Floor Drains Seattle, WA
A floor drain is basically a plumbing fixture that is placed in the ground floor of a building, mostly to eliminate any stagnant water close to it. They are typically round, although can also be rectangular or square. They can range in size from 2 inches to 12 inches; many are actually larger. They are placed by curbs, along the walls and even in basements.
You might ask why someone would put something like this in an area where there is free standing water. The answer is simple. Water that accumulates over time can create a hazard. It may be the result of a leaking pipe or septic tank, for example. A floor drain acts as a virtual filter that catches and removes any excess water.
Floor drains are typically connected to a kitchen, bathroom or other outhouse where large volumes of water can accumulate. There are several different kinds to choose from. In some instances you will need to purchase a "cleanout plug" to plug the trap. However, not all models require a cleanout plug.
Some floor drains are made with a long, flexible hose attached. This fixture is called a "snake trap." Usually made of stainless steel or polypropylene, this fixture can fit through very small holes. To ensure the seal around the trap remains intact, some manufacturers place a layer of rubber primer on the inside of the trap. This prevents the seal from deteriorating over time.
Another type of floor drain is one that is used with hot water heaters. These are often called "with-frame" fixtures. As the term suggests, they are placed next to a hot water heater. If you have an old water heater, you may need to install a trap that extends down the inside of the pipe. New construction usually has holes that provide plenty of room for this kind of fixture. If you have a new construction and are replacing an older one, be sure to check to make certain the old one is compatible with the new installation.
A trap is sometimes used to help remove sediment from ground water. Sometimes, when there is sediment in a sump pit, there is also a buildup of excess sediment in a drain line. To remove the sediment, you should use a "sump pump trap" or a sump pan.
Many basement waterproofing systems require backwater valves. (They are also referred to as "backwash traps," "bathtub traps," or "washer traps," depending on the specific manufacturer.) In order to use backwater valves, you must have a backwater valve on each main water supply pipe and a second trap - the trap that connects to the sump pump - installed at least three feet away from the first. If your drainage system does not have a backwater valve or a second trap, it is recommended that you install one as soon as possible, and that trap should be within easy reach.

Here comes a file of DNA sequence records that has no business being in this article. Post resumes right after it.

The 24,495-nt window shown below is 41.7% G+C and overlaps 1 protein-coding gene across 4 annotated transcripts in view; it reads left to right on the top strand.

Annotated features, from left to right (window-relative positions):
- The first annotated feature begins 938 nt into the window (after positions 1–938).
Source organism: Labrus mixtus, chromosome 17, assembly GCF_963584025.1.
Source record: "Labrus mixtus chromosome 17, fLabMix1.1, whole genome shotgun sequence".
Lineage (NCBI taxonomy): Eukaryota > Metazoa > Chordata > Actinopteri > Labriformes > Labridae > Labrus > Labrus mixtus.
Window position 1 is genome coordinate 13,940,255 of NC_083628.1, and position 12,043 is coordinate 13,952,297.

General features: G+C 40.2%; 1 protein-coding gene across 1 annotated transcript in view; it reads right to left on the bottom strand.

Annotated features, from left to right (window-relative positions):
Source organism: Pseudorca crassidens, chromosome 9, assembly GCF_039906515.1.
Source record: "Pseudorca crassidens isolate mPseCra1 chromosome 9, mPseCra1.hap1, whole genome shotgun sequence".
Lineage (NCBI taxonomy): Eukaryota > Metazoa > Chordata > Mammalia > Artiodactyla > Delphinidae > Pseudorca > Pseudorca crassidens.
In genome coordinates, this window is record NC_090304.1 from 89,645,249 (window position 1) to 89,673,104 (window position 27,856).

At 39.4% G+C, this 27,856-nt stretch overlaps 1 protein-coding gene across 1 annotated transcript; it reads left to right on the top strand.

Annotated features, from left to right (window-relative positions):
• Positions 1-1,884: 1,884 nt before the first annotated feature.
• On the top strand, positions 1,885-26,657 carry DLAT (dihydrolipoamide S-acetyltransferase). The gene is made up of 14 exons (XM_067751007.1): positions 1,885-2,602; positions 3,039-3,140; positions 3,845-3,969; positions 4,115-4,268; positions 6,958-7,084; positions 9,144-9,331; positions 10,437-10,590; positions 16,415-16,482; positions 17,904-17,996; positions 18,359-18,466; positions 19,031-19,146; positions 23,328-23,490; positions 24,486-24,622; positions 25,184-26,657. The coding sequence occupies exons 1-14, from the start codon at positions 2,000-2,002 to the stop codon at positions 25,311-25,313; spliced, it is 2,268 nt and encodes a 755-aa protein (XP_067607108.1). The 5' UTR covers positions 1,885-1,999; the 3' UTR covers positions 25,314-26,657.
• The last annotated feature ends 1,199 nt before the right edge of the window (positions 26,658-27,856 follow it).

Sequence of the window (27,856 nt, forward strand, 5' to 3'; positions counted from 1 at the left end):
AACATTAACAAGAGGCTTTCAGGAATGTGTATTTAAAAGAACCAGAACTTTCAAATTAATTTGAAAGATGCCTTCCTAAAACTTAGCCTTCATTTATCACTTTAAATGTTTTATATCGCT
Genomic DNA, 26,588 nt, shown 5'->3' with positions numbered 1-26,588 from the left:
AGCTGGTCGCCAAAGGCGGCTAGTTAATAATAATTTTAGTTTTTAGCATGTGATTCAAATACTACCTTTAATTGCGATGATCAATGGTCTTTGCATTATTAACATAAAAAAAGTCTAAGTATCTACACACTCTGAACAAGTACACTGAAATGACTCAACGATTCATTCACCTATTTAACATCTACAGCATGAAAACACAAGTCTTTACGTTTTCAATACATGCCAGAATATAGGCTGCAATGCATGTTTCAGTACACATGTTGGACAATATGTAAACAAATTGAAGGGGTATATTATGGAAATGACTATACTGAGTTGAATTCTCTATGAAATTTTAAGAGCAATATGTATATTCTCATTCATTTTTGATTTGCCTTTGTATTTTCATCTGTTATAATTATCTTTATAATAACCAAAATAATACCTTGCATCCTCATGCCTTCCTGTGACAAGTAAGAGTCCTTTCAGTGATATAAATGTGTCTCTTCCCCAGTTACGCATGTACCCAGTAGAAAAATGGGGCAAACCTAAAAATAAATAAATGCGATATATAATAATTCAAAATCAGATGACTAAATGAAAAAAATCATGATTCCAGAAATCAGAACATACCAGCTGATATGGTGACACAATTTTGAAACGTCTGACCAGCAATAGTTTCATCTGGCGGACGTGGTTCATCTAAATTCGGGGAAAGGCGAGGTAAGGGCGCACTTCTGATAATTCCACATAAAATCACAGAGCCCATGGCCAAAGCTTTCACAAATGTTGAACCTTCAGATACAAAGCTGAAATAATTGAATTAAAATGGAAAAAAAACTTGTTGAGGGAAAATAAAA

If your foundation has a clay layer below the surface, you may need to excavate around the foundation to install the proper floor drain tile. (Note that this option is not recommended for areas where heavy rain or snowfall is common, since the risk of damage is great. Also, if you do choose to dig around your foundation to install your floor drains, you should only do so after the area has been cleared of all debris. Otherwise, you may face the risk of flood damage to your basement as a result of excess water sitting against your house's interior walls.)
Sump pumps can be powered either by electricity or by sewage gas. If your water-supply pipe is located directly under the house, then your best bet is to go with a sump pump that operates by electricity, since this provides the most reliable water flow. Sewer gas powered floor drains are relatively less expensive and safer than electricity powered models, but their range of operation varies depending on the model. For best results, you should always opt for a sump pump that will run off a household waste water pump, since these devices will always run properly even if there is a problem with your waste water plumbing system.
Installing basement floor drains is not a major project, but it is something that you should not overlook. The basement floor drains will serve as a way to minimize the amount of water that seeps into your basement. You should also take special care to prevent sewer gas from leaking into your home. By using proper basement floor drain installation techniques, you can help minimize the risks of a leaking sewer system and avoid excess amounts of water damage.
Floor drains come in many different types. The easiest to install are the perforated types that you can purchase in hardware stores. These fixtures fit on the top surface of the ground water pipes, providing an exit point for the homeowner's sewer line. Other types of floor drains are the trap-style fixture that come with a bottom feeder, and the submersible kind that have its trap fitted at the bottom of the pipe. There are many other types of fixtures that you can buy, so it is important that you consider your options carefully before making a decision. The location of where you are planning to install the floor drain will help you decide on the best fixture for your basement.